Jan. 8: Last week, the U.S. Grains Council, of which the National Corn Growers Association is a founding member, announced an important milestone in the growth of U.S. distillers dried grains with solubles exports. According to the Ministry of Finance Customs, Japan imported more than 384,000 metric tons of U.S. DDGS between January and October 2012, marking the highest imports on record. “The growth of U.S. DDGS exports to Japan is exciting for a multitude of reasons,” said NCGA President Pam Johnson. “DDGS provide a high quality feed ingredient while making efficient use of an ethanol co-product. The rise in this product’s popularity in Japan, the largest export market for U.S. corn and a valued trade partner, reaffirms that, through innovations in both production and use, America’s corn farmers will continue to meet growing global demand for food, feed, fuel and fiber.” According to USGC Director in Japan, Tommy Hamamoto, imports are on track to reach 450,000 metric tons in...

(Posted Mon. Jan 7th, 2013)

 Jan. 7: Today, Off the Cob spoke with National Corn Growers Association President Pam Johnson on her outlook for corn growers in the new year. Emphasizing the importance of grassroots action, Johnson called on farmers across the country to push for a new, five-year farm bill that protects crop insurance programs. “When I think about 2013, I immediately think about how critical it is to get a farm bill passed that goes beyond just an extension,” said Johnson. “We were disappointed that we could not get a farm bill through the House, up for debate and passed in 2012. We start this new year ready and willing to go back to the table with our commodity group partners and get what needs to be done done.” Johnson went on to stress that crop insurance is included in the farm bill legislation. Thus, as negotiations over a new bill progress, these important programs could experience budget cuts. “I think that many people overlook how important crop insurance is, but last year’s drought...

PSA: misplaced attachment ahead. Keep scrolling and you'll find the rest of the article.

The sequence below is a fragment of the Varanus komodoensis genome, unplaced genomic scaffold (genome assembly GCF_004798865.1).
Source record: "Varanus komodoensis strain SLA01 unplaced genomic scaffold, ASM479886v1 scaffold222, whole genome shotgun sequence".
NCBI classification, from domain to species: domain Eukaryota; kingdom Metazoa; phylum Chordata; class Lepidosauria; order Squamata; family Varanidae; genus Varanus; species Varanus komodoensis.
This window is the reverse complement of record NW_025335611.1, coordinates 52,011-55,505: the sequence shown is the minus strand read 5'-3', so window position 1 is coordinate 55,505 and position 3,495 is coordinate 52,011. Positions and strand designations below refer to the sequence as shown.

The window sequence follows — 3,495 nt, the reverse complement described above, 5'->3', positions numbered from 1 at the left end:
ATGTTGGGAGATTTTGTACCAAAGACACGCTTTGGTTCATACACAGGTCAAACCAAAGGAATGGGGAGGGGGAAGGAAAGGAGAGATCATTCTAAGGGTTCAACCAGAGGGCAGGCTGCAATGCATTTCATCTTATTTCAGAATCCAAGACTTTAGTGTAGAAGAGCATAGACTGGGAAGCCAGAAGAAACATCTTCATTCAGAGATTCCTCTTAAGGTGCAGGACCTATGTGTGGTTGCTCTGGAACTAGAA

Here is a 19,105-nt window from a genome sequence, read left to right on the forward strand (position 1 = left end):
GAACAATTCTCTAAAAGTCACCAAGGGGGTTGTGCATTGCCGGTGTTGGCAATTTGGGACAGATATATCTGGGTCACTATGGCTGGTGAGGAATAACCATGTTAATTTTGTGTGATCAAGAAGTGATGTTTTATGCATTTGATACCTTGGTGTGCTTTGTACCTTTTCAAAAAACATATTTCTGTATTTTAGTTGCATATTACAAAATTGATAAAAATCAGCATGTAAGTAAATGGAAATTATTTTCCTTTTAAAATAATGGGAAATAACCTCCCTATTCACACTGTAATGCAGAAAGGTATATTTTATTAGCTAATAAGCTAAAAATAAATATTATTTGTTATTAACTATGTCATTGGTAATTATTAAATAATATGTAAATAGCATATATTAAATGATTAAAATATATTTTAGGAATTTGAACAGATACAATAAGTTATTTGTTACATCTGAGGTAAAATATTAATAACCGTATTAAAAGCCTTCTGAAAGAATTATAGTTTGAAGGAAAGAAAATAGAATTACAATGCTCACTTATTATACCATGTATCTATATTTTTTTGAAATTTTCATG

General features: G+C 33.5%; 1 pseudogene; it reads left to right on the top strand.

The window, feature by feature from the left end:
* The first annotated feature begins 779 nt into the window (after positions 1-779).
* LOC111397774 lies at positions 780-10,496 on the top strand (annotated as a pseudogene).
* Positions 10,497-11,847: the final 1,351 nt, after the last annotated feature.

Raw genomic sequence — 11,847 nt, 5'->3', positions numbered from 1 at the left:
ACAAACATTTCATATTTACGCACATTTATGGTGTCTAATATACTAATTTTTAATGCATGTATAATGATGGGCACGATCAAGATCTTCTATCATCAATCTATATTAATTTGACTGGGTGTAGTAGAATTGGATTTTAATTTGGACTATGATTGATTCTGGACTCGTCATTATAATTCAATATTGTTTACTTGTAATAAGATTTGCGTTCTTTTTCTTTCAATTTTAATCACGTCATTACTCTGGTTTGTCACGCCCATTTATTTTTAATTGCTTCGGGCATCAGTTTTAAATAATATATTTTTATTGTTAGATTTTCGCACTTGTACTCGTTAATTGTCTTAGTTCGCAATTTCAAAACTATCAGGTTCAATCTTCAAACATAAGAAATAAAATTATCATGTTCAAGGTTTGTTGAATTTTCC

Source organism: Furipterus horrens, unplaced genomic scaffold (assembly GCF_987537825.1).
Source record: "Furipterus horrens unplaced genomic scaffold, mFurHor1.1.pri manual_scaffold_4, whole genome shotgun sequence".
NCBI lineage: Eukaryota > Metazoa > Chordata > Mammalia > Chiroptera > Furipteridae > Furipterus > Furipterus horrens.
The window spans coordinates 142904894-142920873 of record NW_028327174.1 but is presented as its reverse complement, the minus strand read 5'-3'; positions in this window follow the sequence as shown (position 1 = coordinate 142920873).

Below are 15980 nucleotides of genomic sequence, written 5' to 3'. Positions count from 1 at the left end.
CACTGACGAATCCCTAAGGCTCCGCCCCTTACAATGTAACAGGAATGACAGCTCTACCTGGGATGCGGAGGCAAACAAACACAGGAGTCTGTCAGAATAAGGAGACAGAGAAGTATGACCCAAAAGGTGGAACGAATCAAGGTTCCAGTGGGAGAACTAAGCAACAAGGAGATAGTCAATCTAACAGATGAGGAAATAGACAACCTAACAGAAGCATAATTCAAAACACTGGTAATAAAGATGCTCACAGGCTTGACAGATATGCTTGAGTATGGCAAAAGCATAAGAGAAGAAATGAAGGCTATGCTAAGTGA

(Posted Mon. Jan 7th, 2013)

Keywords: Annual Report

Jan. 7: The National Corn Growers Association’s annual report for the 2012 fiscal year is now available online. A printed copy of the report, which highlights the association’s achievements over the previous year and features current financial information, will also be sent to all active members and made available at upcoming meetings. Click here to view the full report. “As the nation’s leading trade association representing corn growers, we’re proud of the work we do to promote opportunities, expand markets and build a brighter future for agriculture,” said NCGA Chairman Garry Niemeyer, a grower from Auburn, Ill., who served as president last year. “We’ve toiled tirelessly over the past year to proactively advance the image of corn growers and create opportunities to increase demand for their product. This report not only outlines the activities and programs grower contributions support; it also demonstrates their importance and effectiveness.” Themed “Staying the Course,” the...

(Posted Fri. Jan 4th, 2013)